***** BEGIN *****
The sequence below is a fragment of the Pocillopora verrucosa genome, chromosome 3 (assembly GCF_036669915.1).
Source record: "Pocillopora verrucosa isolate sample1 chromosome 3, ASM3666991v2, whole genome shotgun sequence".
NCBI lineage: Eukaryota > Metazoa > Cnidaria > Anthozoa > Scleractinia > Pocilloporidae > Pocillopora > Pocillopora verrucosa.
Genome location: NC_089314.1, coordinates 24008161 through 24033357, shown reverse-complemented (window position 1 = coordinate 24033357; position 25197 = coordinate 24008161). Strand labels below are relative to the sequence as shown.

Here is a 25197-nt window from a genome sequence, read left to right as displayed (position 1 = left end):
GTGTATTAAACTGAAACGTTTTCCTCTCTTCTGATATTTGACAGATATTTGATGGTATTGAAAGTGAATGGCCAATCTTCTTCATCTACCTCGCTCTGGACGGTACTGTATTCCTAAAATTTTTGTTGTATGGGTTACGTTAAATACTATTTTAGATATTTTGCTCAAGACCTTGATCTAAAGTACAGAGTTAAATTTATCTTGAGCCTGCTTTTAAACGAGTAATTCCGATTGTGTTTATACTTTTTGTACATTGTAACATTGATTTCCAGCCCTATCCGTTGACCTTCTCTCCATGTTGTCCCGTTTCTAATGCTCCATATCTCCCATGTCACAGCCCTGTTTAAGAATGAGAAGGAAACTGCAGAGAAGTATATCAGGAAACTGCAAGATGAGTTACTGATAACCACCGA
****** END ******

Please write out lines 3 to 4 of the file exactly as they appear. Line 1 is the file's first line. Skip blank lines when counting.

NCBI lineage: Eukaryota > Metazoa > Cnidaria > Anthozoa > Scleractinia > Pocilloporidae > Pocillopora > Pocillopora verrucosa.
Genome location: NC_089314.1, coordinates 24008161 through 24033357, shown reverse-complemented (window position 1 = coordinate 24033357; position 25197 = coordinate 24008161). Strand labels below are relative to the sequence as shown.